The turbulent structure of flow field with microbubbles which is generated by electrolysis in a horizontal water channel is investigated at Reynolds number Rem = 24000 (based on the channel height). Firstly, Shadow Image Technique (SIT) is applied to investigate the relation between the shape and the velocity of microbubbles. The experiments have been carried out at the current value 100mA, 200mA, 300mA. The amount of gas generated by electrolysis per unit time is estimated 1.89–5.67 mm3/s. The void fraction is 0.95 × 10−5 – 2.93 × 10−4 %. The mode of the equivalent diameter is 5–10 μm regardless of the condition of the current value. In contrast the mean of the equivalent diameter increases with the increasing of the current value. The mean streamwise velocity of microbubbles increases with the current value. Secondly, Particle Image Velocimetry (PIV) is applied to investigate the turbulent structure in a microbubble channel flow. The experiments have been carried out at the current value 250mA, 300mA. The streamwise mean velocity decreases with the increasing of the current value. The velocity normal from the wall increases by microbubbles. The turbulent intensity with microbubble is bigger than that without microbubble. The Reynolds shear stress with microbubble, however, is smaller than that without microbubble. The decreasing of contribution to the friction coefficient of the turbulent component is calculated about 6.4 % using FIK identify at a low void fraction 2.93 × 10−4 %. The increasing of the frequency of inner interaction and outer interaction causes the decreasing of Reynolds shear stress is clarified by quadrant analysis.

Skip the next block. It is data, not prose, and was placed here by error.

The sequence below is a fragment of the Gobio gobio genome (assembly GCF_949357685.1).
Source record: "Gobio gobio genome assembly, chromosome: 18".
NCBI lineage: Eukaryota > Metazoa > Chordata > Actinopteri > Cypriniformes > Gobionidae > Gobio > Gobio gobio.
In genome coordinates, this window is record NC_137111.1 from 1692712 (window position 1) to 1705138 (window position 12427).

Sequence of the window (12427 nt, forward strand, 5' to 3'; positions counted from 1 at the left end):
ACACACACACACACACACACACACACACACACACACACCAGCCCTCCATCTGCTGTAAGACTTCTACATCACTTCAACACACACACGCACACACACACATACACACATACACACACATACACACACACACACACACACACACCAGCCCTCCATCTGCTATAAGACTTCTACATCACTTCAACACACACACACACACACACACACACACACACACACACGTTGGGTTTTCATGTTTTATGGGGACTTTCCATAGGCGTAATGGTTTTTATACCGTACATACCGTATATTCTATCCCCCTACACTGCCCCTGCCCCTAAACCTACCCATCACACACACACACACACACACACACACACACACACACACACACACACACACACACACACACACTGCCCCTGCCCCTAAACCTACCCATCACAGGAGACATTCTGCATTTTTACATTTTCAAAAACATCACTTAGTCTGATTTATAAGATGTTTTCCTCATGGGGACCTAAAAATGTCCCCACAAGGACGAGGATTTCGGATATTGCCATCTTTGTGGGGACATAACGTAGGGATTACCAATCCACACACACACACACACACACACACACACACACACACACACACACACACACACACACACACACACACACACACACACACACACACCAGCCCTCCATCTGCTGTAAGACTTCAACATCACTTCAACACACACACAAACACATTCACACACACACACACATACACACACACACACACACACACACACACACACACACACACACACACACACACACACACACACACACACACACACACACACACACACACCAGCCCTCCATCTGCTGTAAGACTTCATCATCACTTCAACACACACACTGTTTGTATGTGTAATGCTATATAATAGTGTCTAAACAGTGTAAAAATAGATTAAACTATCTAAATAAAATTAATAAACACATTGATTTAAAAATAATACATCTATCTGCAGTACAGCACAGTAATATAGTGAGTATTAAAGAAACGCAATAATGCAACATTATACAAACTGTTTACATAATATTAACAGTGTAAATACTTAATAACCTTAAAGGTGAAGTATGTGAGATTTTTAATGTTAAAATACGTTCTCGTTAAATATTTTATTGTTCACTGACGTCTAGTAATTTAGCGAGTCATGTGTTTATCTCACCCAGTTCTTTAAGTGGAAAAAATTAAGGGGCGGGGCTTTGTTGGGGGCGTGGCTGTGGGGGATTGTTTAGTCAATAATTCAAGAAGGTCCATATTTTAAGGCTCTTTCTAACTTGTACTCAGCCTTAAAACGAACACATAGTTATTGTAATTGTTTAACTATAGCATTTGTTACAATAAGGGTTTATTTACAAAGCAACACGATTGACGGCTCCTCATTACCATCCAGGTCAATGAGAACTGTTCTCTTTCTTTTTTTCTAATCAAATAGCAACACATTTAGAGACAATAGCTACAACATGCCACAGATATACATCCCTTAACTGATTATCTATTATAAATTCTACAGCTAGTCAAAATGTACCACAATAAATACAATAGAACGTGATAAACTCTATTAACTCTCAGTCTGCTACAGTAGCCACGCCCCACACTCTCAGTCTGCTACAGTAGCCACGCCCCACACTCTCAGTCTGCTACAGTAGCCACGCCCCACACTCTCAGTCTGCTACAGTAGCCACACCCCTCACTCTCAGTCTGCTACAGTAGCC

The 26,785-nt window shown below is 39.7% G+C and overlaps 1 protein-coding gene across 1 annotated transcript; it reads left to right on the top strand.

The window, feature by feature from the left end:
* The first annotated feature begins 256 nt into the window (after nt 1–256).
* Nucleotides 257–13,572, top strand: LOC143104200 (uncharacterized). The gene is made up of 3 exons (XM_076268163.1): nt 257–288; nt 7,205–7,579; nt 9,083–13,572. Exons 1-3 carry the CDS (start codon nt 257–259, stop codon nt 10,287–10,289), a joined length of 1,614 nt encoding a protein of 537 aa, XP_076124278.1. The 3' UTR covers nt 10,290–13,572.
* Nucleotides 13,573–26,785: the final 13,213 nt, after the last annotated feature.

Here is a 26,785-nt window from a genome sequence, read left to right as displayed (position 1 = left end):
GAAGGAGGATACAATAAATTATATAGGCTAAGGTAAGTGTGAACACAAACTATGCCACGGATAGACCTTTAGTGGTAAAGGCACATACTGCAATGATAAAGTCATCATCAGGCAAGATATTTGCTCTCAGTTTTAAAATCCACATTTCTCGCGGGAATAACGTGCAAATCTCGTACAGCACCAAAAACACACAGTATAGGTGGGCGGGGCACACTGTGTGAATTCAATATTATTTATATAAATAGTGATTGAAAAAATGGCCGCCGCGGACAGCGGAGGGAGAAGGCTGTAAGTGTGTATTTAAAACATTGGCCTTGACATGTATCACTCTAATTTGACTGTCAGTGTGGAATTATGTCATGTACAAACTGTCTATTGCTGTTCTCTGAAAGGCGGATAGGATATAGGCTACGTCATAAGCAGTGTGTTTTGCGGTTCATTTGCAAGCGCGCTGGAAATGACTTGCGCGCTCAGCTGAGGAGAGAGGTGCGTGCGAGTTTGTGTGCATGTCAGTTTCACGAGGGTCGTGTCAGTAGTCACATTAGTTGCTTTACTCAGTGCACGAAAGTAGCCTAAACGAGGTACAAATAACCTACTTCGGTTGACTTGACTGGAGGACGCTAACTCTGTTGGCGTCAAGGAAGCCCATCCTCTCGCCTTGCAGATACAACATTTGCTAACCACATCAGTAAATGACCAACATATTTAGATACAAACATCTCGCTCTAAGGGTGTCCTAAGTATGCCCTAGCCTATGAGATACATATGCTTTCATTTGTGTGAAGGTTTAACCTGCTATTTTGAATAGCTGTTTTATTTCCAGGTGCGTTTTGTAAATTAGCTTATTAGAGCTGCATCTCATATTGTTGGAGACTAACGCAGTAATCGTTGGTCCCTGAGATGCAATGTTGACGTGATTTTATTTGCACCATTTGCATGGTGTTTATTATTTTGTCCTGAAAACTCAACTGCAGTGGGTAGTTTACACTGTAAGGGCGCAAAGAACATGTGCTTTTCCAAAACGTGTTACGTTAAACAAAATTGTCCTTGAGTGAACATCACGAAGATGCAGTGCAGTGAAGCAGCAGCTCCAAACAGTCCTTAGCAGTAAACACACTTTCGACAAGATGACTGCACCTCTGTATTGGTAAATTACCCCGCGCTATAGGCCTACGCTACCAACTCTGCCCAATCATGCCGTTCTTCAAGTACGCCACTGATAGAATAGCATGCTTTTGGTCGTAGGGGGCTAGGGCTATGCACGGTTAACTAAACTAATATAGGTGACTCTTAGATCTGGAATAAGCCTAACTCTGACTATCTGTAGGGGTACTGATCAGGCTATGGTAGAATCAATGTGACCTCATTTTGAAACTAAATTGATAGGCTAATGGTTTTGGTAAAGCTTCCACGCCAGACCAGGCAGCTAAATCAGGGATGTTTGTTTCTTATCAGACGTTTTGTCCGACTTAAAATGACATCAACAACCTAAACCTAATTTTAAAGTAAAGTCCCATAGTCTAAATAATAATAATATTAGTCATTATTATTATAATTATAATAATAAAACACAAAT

- Fluids Engineering Division
Turbulent Structure With Microbubbles Generated by Electrolysis in a Horizontal Channel Flow
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Hiroi, T, Hamada, T, Makino, M, & Kawakita, C. "Turbulent Structure With Microbubbles Generated by Electrolysis in a Horizontal Channel Flow." Proceedings of the ASME 2018 5th Joint US-European Fluids Engineering Division Summer Meeting. Volume 2: Development and Applications in Computational Fluid Dynamics; Industrial and Environmental Applications of Fluid Mechanics; Fluid Measurement and Instrumentation; Cavitation and Phase Change. Montreal, Quebec, Canada. July 15–20, 2018. V002T14A002. ASME. https://doi.org/10.1115/FEDSM2018-83027
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